It often happens, that employees, after having tendered their resignation, will refer a dismissal dispute at the CCMA and claim that they were in fact dismissed by the employer. At first glance, these disputes appear to be unproblematic as the employer intends to argue that they had no part to play in the termination of the employment relationship and, therefore, cannot be held liable for compensation. However, the opposite is often the case. Employers may be surprised at the outcomes of such disputes. One such case is the “heat of the moment” resignation.

A resignation is a unilateral act by the employee, unequivocally communicating their intention not to continue with the employment contract, which does not need to be accepted by the intended recipient to be effected (African National Congress v Municipal manager, George local municipality and others).

When a dismissal dispute is referred to the CCMA, and it involves an alleged resignation, the CCMA commissioner will consider the circumstances under which that resignation was tendered. In some cases, the CCMA will determine that the resignation will amount to a claim for constructive dismissal as a result of alleged intolerable working circumstances. In other instances, it may become evident that the employee was placed under duress by the employer to resign. Under these circumstances, the resignation may be invalid.

In CEPPWAWU and another v Glass and Aluminium, the court held that a resignation in the heat of the moment does not terminate the employment contract if the employee has second thoughts soon thereafter. After a heated debate between the employer and the employee, wherein the employee decided to resign, the court had to establish the intention of the employee at the time the resignation was communicated to the employer. The court went on further to state that if their resignation was made in the heat of the moment and withdrawn soon thereafter, it will resultantly be ineffective.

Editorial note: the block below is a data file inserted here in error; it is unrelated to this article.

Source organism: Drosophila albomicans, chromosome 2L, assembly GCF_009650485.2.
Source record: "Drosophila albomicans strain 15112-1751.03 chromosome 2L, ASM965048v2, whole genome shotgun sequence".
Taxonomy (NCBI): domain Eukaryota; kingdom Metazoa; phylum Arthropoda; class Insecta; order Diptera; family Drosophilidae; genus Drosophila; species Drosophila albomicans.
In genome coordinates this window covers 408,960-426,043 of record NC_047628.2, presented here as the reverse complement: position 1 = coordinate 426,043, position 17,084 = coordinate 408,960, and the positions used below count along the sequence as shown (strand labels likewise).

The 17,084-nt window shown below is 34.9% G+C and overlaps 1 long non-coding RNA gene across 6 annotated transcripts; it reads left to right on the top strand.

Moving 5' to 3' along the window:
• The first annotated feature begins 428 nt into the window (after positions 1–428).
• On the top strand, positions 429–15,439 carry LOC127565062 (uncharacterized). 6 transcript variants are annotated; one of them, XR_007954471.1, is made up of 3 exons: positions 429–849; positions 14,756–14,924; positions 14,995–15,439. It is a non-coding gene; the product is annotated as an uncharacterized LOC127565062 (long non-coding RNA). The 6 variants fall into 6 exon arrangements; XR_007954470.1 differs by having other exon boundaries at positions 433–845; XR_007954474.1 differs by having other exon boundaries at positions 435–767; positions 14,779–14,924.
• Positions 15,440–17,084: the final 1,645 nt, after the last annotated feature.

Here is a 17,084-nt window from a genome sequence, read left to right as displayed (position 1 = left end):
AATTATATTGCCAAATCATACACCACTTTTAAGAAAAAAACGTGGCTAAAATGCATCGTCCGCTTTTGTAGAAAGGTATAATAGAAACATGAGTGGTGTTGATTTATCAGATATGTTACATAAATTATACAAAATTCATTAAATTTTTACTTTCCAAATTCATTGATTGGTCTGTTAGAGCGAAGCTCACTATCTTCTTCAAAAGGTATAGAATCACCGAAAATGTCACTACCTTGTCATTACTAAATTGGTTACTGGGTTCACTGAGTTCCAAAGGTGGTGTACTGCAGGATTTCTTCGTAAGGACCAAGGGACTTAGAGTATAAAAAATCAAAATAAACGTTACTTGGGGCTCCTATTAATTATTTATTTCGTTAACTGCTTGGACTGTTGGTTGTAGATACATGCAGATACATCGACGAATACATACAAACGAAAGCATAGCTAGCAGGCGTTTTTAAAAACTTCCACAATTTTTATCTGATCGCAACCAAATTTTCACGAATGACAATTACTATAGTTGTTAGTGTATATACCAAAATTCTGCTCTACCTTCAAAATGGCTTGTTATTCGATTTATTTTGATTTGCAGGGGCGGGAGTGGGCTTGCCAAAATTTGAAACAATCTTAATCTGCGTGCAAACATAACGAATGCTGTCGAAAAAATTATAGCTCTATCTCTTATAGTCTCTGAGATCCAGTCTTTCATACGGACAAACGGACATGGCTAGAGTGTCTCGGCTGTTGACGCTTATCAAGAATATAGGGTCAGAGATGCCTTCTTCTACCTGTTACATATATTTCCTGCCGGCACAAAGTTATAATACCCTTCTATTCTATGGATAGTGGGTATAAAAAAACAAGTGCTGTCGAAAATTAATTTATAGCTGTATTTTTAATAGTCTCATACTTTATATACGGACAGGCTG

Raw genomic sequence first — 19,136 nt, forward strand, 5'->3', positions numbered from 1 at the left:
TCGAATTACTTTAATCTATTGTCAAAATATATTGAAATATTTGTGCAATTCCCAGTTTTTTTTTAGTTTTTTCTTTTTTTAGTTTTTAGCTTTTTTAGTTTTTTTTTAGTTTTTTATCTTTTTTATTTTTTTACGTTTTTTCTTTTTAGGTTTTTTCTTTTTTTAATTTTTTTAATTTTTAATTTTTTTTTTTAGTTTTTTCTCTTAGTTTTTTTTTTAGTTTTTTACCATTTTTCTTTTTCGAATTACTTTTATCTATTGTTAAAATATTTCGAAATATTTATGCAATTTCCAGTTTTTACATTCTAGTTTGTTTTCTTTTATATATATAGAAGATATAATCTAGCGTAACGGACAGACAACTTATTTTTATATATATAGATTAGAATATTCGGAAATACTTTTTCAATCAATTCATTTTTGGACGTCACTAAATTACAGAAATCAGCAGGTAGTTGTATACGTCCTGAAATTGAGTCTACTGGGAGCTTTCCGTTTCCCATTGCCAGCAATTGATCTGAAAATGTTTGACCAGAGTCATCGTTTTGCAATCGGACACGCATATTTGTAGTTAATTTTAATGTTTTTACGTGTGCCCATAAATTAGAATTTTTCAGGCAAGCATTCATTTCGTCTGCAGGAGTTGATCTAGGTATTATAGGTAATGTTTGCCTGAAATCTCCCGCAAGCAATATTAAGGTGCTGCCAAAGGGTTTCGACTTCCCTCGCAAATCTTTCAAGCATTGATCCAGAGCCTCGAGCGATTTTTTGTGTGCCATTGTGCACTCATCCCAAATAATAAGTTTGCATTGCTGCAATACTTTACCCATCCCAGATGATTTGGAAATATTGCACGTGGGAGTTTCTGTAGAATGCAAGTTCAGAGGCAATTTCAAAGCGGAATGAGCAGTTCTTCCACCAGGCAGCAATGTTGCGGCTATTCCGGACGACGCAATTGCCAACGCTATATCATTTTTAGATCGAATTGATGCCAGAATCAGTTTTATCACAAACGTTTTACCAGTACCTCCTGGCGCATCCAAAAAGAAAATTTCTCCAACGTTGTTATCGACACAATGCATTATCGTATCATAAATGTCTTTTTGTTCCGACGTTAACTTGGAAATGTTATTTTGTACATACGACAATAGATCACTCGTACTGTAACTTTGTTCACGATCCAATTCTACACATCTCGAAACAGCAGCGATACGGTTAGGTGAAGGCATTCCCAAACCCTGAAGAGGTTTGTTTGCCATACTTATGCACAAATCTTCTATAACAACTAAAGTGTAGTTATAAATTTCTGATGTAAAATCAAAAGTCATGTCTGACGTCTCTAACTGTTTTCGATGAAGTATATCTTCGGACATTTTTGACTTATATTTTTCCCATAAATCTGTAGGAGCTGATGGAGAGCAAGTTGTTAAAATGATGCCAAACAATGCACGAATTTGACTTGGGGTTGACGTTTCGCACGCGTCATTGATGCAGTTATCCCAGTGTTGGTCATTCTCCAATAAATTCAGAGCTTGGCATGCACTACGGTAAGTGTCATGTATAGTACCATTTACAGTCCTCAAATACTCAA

In The Personal Employment Contract, 2003, Freeland, at 419, states that the genuineness of the employee’s volition to end his or her employment relationship must be scrutinised to establish whether, on the one hand, the employee’s action is a result of pressure from the employer or, on the other hand, the employer has been over-eager to treat an impulsive or hesitant decision on the employee’s part as a final firm one.

In the same way, the CCMA will enquire into the circumstances around the resignation. In certain circumstances, the courts have accepted that even when the employee has communicated a clear intention to resign, acceptance of that resignation constituted dismissal if the employee subsequently changes his mind or asked to withdraw his resignation.

Should you find yourself in a position where an employee has tendered his resignation in the circumstances described above, you should obtain sound legal advice before accepting such a resignation as final.

Article by: Stephen Kirsten
Provincial Manager – Cape Town